NORTHERN Irish barristers face a tougher time than solicitors if peace breaks out, according to Bar chairman Richard McLaughlin QC.
McLaughlin says peace will mean less criminal work and a shift to commercial practice.
Barristers will face growing competition from solicitors with High Court rights of audience next year, and an "overcrowded" Bar.
This means that civil and commercial bar specialists will find their field swamped with newcomers, including new pupils and a number of barristers who are expected to return to a peaceful Ulster from practise abroad.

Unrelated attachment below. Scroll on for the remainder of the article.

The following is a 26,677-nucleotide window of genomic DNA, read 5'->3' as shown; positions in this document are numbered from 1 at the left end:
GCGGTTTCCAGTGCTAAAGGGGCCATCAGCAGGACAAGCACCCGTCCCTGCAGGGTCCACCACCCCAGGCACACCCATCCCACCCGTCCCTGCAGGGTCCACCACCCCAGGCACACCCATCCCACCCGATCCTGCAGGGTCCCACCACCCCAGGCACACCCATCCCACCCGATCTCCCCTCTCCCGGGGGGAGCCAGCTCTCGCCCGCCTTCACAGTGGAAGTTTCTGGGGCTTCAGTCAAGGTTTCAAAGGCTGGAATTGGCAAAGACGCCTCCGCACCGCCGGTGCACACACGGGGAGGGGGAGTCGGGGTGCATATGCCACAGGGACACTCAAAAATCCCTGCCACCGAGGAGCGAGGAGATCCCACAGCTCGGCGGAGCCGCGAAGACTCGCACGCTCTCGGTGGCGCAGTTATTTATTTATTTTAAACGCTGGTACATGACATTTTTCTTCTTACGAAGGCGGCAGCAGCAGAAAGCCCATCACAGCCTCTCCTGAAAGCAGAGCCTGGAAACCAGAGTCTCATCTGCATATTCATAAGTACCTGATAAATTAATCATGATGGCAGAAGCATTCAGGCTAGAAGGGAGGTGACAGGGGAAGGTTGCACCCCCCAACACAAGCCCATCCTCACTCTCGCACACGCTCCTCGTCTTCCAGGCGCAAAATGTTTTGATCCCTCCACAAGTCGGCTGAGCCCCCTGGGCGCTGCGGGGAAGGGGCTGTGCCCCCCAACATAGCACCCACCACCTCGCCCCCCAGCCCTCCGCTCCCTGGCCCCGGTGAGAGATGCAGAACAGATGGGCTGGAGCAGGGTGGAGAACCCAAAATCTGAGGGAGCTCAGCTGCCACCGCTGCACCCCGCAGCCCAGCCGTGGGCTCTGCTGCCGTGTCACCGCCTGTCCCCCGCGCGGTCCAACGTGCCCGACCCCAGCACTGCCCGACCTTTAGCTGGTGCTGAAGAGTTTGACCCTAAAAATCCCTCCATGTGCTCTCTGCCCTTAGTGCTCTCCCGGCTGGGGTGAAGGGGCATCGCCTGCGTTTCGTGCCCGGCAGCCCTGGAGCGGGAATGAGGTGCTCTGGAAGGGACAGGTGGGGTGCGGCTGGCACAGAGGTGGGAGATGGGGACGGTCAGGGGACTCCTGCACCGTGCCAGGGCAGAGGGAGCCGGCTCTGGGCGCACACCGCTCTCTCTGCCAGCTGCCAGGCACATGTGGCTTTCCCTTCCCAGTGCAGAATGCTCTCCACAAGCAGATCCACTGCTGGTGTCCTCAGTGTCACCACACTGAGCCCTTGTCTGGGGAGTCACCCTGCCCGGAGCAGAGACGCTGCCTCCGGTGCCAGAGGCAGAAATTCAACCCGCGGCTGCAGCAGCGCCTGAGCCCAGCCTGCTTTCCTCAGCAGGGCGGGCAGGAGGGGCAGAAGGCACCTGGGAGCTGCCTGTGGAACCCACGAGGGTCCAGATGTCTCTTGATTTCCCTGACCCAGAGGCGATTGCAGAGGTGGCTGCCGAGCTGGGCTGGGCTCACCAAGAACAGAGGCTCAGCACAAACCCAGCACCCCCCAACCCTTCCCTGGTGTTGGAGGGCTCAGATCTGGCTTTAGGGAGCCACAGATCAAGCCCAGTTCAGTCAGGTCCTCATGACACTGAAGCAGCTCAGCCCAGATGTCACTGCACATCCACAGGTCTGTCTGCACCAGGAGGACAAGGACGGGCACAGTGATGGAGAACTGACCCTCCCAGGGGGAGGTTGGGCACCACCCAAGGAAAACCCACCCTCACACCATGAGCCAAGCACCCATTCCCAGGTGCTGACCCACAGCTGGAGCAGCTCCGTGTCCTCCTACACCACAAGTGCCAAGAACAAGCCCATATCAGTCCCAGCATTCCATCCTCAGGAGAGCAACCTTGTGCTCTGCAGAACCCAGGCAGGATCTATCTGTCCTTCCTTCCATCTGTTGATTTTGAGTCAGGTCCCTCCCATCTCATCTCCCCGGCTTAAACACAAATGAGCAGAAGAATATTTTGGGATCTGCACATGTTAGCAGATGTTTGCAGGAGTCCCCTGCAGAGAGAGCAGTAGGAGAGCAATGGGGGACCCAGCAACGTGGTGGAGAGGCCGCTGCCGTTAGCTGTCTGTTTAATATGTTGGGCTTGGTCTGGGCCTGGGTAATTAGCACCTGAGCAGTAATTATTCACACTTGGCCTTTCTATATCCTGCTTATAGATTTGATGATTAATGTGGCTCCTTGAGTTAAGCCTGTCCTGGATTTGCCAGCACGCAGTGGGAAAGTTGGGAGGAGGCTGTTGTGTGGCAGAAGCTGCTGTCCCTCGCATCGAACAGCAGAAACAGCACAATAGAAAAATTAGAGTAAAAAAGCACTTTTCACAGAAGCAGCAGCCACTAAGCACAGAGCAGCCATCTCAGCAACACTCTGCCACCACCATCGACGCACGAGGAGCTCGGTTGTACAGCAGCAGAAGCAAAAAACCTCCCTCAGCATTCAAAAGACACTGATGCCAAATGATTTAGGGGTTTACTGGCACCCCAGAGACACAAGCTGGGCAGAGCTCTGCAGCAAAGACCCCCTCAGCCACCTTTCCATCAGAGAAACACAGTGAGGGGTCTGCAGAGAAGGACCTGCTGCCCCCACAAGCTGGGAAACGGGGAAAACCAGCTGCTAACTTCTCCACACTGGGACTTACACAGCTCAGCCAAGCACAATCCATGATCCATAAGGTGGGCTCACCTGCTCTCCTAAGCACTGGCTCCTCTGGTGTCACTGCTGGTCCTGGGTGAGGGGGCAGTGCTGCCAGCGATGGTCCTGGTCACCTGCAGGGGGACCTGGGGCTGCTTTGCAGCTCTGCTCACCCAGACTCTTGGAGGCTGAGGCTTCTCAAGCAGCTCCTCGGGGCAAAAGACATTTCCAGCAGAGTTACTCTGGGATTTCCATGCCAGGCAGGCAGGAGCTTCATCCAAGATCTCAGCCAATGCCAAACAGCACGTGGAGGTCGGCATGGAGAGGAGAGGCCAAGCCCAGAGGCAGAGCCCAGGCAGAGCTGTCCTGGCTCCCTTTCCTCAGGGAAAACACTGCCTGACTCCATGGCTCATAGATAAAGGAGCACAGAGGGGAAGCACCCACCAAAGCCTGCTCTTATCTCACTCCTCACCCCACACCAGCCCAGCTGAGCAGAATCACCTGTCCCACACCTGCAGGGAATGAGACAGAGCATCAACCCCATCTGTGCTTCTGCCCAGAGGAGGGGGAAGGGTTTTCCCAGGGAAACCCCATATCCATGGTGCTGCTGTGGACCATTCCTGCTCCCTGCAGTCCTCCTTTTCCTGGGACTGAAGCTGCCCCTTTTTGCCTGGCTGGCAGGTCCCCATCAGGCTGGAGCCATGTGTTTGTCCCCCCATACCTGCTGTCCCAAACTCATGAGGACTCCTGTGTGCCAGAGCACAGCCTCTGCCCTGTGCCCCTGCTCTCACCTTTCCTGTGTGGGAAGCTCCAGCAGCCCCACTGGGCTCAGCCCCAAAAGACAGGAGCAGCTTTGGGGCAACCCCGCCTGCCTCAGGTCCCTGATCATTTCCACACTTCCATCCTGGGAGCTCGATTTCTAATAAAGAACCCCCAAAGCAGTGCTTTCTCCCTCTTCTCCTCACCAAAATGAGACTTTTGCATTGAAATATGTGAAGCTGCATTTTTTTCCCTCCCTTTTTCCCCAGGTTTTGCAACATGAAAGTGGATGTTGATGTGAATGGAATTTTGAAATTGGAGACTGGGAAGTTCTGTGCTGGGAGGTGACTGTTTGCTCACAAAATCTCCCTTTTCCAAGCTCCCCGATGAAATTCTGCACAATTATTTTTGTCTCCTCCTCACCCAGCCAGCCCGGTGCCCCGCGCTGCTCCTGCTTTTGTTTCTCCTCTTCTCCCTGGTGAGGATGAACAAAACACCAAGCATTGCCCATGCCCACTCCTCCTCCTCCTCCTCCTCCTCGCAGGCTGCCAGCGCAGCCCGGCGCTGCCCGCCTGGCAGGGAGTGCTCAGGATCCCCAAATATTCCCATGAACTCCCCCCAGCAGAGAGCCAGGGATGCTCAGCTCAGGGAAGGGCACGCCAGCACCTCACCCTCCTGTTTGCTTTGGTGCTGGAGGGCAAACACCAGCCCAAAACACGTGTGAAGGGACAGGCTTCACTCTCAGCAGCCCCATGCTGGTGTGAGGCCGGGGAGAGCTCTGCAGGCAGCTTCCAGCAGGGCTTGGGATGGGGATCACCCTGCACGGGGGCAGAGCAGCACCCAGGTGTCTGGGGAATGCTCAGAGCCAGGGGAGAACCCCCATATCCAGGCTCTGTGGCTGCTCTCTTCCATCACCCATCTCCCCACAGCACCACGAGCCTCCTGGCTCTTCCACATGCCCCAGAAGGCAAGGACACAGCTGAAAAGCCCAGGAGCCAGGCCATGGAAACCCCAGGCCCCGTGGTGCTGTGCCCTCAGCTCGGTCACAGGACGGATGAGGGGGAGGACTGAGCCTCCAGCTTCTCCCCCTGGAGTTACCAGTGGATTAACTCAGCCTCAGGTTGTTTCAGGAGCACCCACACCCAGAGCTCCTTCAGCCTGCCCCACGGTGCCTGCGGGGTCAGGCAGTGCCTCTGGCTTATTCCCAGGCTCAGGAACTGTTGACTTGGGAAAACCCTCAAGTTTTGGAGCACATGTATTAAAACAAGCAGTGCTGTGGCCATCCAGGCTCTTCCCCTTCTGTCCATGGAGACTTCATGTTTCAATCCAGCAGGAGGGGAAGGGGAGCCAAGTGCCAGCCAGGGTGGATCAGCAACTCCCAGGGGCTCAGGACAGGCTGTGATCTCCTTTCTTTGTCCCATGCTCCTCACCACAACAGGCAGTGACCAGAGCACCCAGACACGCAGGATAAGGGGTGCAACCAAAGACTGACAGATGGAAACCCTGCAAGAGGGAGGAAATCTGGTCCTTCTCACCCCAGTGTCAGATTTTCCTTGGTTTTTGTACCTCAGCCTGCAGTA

"The pressure is on at the moment," says McLaughlin. But the Ulster Bar, like solicitors there, tend to be broader-based and will hopefully prove their adaptability, he says.
Demands on the 350-member Bar have inevitably focused strongly on defence and prosecution in scheduled terrorism cases, all of which are dealt with in the Belfast Crown Court under the welter of emergency provisions.
A third of last year's 1,244 criminal defendants were on terrorism-related charges. The extra challenges of the provisions – including the non-Jury Diplock courts in place since 1973 for such offences, and the suspension of the right to sil-ence since 1988 for all criminal cases has led to a much-increased demand for the expert legal mind in pre-trial and voir dire wranglings.